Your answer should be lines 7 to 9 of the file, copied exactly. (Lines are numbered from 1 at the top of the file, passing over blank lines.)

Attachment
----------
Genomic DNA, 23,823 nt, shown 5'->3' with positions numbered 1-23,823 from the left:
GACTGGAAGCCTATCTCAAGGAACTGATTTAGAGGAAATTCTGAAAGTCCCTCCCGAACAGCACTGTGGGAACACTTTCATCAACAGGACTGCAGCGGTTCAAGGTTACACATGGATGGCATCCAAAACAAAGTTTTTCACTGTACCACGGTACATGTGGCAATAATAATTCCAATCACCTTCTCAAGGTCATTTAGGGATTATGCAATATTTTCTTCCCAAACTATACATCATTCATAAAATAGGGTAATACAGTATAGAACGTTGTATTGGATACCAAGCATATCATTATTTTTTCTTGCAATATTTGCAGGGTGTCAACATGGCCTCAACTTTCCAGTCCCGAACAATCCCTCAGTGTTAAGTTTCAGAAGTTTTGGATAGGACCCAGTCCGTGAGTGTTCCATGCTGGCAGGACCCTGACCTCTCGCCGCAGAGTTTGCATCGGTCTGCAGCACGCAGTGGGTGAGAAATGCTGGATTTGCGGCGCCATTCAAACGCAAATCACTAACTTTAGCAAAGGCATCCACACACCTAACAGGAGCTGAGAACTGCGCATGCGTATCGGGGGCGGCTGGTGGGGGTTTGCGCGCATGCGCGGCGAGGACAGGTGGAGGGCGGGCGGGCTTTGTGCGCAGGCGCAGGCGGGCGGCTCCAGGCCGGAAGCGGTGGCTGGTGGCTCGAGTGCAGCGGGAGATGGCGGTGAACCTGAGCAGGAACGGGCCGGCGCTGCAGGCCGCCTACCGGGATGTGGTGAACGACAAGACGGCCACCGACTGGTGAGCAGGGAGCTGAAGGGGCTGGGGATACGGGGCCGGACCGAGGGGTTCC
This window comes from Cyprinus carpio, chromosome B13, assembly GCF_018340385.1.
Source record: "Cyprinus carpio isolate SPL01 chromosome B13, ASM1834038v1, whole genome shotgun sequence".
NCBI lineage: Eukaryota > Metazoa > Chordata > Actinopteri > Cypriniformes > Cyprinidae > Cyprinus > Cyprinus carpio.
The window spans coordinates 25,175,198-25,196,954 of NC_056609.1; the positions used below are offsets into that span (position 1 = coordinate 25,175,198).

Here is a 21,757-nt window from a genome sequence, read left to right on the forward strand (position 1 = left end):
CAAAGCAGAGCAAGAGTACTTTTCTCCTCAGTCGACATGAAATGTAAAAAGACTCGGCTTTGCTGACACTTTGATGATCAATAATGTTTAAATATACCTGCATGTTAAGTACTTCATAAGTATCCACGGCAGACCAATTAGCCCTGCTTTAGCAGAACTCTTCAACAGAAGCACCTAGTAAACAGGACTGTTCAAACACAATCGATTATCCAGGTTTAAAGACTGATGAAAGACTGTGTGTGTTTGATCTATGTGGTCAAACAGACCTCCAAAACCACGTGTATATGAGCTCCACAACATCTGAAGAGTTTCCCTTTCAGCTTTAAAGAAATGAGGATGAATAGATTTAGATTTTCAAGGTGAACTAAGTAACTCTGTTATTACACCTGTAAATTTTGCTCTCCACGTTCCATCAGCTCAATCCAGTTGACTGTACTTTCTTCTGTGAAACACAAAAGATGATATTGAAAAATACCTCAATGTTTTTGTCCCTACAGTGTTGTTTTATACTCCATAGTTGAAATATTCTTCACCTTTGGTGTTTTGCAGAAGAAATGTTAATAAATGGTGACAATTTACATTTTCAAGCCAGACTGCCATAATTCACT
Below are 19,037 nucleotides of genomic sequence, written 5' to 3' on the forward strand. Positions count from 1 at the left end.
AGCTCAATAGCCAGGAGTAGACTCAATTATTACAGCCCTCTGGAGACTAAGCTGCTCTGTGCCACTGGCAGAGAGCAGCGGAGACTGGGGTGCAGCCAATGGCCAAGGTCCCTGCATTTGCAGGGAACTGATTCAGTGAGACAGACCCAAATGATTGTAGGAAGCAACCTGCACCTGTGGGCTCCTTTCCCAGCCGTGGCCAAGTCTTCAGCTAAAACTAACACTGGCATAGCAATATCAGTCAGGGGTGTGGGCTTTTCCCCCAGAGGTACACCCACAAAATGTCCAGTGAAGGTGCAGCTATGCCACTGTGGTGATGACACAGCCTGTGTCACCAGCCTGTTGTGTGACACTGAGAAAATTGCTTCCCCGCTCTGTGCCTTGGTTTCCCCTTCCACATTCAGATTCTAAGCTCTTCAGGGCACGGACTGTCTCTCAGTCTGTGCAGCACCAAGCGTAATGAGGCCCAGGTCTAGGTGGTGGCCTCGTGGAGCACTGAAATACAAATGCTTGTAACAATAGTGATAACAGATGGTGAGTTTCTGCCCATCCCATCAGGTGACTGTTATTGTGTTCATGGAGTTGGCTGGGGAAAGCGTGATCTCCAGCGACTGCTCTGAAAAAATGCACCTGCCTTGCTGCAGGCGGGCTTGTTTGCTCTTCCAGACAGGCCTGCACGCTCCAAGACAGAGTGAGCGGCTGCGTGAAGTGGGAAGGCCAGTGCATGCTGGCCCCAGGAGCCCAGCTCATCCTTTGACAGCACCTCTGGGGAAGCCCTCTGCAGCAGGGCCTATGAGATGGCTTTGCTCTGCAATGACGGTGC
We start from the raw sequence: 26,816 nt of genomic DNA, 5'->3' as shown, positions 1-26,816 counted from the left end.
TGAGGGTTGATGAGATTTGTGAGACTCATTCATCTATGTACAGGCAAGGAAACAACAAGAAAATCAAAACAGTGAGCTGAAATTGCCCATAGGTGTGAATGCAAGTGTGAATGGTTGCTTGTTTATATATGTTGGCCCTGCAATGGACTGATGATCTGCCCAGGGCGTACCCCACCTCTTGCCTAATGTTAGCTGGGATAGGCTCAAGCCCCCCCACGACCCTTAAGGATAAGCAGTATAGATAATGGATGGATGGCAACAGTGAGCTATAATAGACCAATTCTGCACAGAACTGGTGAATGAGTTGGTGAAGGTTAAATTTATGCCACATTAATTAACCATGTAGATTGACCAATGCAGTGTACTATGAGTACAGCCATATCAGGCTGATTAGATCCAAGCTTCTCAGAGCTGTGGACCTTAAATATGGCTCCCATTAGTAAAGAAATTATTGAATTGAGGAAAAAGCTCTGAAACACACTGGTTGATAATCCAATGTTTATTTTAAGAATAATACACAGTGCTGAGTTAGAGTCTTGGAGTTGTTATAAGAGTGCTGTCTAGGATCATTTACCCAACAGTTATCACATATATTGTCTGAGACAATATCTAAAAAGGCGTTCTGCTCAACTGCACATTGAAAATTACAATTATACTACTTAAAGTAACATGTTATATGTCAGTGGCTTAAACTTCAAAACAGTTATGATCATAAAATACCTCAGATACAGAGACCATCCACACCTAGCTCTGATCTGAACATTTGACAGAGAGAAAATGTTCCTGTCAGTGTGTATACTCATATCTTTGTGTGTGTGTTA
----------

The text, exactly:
Here is a 21,757-nt window from a genome sequence, read left to right on the forward strand (position 1 = left end):
CAAAGCAGAGCAAGAGTACTTTTCTCCTCAGTCGACATGAAATGTAAAAAGACTCGGCTTTGCTGACACTTTGATGATCAATAATGTTTAAATATACCTGCATGTTAAGTACTTCATAAGTATCCACGGCAGACCAATTAGCCCTGCTTTAGCAGAACTCTTCAACAGAAGCACCTAGTAAACAGGACTGTTCAAACACAATCGATTATCCAGGTTTAAAGACTGATGAAAGACTGTGTGTGTTTGATCTATGTGGTCAAACAGACCTCCAAAACCACGTGTATATGAGCTCCACAACATCTGAAGAGTTTCCCTTTCAGCTTTAAAGAAATGAGGATGAATAGATTTAGATTTTCAAGGTGAACTAAGTAACTCTGTTATTACACCTGTAAATTTTGCTCTCCACGTTCCATCAGCTCAATCCAGTTGACTGTACTTTCTTCTGTGAAACACAAAAGATGATATTGAAAAATACCTCAATGTTTTTGTCCCTACAGTGTTGTTTTATACTCCATAGTTGAAATATTCTTCACCTTTGGTGTTTTGCAGAAGAAATGTTAATAAATGGTGACAATTTACATTTTCAAGCCAGACTGCCATAATTCACT
Below are 19,037 nucleotides of genomic sequence, written 5' to 3' on the forward strand. Positions count from 1 at the left end.